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Japan experts decry Abe's 'politics led' viral response as UK takes science-based approach

Prime Minister Shinzo Abe is seen giving a press conference on March 14, 2020, concerning revisions to the law that allow the government to declare a national emergency, at the prime minister's residence. (Pool Photo)

TOKYO -- Following Japan Prime Minister Shinzo Abe's "arbitrary decision" to close all schools across the country from March 2 to stem the spread of the novel coronavirus, experts in viral infections have criticized the government for ignoring them when formulating plans to combat the pandemic.

Tokyo's response has contrasted with the science-based measures being used by the U.K. government, with one expert airing their frustration by saying, "(In Japan) science has lost to politics."

Nobuhiko Okabe, the director-general of the Kawasaki City Institute for Public Health, looked defeated as he told the Japan National Press Club on March 10 that it was "deeply regrettable" that the government had not paid attention to scientific advice.

Okabe is one of the members of the government's panel of experts, which offered recommendations on the dangers of gatherings in enclosed spaces and other issues based on scientific knowledge at the end of February.

Nevertheless, Abe decided to act in response to national opinion polling which suggested many members of the public felt the government's response to the viral threat had been slow. He decided to call for wide-scale school closures and event cancellations or delays, among other measures that were not suggested by scientific experts.

At present there are still prefectures in Japan which have yet to confirm infections from the novel coronavirus, and questions about the factual basis for these measures came from both the ruling and opposition parties.

Immediately after the decision, Okabe complained that such measures "were not discussed" by the expert panel. Another panel member said, "Because schools across Japan closed simultaneously, we cannot verify to what extent these steps contain the novel coronavirus."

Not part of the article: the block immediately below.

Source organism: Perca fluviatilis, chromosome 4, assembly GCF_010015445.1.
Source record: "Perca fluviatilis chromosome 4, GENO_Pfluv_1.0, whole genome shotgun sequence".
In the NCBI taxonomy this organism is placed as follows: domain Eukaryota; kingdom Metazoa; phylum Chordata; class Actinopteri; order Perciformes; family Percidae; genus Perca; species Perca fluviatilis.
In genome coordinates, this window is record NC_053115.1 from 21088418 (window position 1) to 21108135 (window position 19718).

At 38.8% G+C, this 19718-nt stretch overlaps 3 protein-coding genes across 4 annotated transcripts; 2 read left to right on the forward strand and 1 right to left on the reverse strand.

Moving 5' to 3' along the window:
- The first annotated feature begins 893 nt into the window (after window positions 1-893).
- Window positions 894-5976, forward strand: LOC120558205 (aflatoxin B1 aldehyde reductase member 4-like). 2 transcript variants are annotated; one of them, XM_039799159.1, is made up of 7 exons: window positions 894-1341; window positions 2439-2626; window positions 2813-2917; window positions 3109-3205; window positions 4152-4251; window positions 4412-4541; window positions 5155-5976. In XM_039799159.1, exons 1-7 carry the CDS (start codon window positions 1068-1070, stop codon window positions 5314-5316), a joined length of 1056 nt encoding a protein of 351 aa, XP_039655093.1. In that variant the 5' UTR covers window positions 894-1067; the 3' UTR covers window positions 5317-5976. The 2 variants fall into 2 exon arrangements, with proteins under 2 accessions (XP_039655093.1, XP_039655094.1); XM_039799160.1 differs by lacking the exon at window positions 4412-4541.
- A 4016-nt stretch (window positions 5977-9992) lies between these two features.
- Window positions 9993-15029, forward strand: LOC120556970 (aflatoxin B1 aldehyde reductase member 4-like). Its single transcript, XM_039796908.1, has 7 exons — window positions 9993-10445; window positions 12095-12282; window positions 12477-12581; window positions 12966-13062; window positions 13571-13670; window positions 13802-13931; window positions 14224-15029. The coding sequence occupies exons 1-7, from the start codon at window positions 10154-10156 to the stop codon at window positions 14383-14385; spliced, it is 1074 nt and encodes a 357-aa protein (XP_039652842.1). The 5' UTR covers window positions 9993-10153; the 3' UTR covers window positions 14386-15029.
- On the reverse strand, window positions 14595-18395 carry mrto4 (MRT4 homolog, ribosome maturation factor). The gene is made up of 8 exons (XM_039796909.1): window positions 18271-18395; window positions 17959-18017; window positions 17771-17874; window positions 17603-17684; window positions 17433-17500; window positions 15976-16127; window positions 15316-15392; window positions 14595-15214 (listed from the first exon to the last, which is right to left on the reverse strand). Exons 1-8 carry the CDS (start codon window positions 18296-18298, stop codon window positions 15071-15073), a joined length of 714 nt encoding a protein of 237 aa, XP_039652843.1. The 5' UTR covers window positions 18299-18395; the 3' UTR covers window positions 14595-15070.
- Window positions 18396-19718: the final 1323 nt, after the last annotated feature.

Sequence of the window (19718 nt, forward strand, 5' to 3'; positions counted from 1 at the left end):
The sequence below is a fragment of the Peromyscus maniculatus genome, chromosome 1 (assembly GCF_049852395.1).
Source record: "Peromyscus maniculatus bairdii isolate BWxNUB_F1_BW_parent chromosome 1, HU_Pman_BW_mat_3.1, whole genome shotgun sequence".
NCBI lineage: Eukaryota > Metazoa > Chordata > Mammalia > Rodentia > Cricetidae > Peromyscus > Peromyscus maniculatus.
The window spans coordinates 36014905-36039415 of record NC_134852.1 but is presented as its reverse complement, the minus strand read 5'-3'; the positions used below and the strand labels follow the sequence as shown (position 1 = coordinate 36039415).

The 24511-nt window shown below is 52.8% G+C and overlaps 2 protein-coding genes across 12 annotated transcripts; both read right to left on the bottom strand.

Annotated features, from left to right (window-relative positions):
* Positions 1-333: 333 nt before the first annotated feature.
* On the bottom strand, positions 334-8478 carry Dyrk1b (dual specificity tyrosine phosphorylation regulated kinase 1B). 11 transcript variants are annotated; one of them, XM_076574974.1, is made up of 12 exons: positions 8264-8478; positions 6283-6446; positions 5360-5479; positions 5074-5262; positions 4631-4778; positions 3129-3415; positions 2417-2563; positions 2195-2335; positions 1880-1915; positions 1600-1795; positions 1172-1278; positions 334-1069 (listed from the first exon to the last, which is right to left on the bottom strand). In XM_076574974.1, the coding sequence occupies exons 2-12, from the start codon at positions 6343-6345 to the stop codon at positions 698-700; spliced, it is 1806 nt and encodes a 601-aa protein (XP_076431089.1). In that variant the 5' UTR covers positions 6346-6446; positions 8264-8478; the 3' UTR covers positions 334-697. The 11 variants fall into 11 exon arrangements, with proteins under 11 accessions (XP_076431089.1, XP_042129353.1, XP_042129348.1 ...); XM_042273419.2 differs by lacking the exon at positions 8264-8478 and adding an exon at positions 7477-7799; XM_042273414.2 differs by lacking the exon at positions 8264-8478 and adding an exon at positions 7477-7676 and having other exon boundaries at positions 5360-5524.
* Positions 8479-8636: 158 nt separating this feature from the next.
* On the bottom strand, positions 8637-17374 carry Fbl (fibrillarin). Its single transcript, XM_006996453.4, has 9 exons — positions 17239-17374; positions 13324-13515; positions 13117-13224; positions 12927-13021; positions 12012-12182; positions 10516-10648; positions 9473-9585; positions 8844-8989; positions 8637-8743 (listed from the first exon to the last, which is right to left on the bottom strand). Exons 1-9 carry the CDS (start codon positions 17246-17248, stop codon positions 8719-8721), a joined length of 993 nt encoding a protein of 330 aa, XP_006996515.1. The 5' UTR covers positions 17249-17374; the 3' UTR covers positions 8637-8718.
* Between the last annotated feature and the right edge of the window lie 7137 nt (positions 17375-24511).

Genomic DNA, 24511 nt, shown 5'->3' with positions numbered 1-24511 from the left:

Meanwhile, in the U.K., Prime Minister Boris Johnson outlined the country's plan to fight the new spread of the virus at a March 12 press conference by saying, "At all stages, we have been guided by the science, and we will do the right thing at the right time." Flanked by England's Chief Medical Officer Professor Chris Whitty and Government Chief Scientific Adviser Sir Patrick Vallance, Johnson made five references to science or scientific evidence in the first eight minutes of their address to the public.

Johnson went as far as asking people who have symptoms of the virus to self-isolate at home for a period of seven days, but stopped short of asking for school closures, saying, "We are not -- repeat not -- closing schools now. The scientific advice is that this could do more harm than good at this time."

Later during the same press conference, Vallance emphasized the government's reasoning behind leaving schools open for the time being, saying, "Schools, it's true, that there's some effect in closing schools, but that effect is minimal, and actually, you'd have to do it for 13 to 16 weeks or longer."

Vallance also rejected the efficacy of travel bans to the U.K., saying: "Quite early on we looked at the question of stopping flights, and the assessment was that if we stopped flights directly from China at the beginning, unless you got something like a 95% effect, in other words, if you could stop all of the routes from China to the UK by 95%, the effect on the delay of the epidemic was minimal."

According to the U.K. government on March 16, 1,543 people had been confirmed as infected with the novel coronavirus, and 55 had died. At a March 16 press conference Johnson said that based on scientific advice, people who have family members with symptoms should stay at home under self-isolation for 14 days.

The UK government appeared to be changing its policies based on the current state of infections both in and out of the country, but it did not say it would be putting in place entry controls or school closures.

Kenji Shibuya, a professor and director of the Institute of Population Health at King's College London, said of the difference between the Japanese and U.K. government responses, "In Japan, the Ministry of Health, Labor and Welfare's chief medical and global health officer isn't even visible. Ineffective measures are being enacted under politics-led thinking."

(Japanese original by Go Kumagai, Yuki Ogawa and Mayumi Nobuta, Science & Environment News Department)

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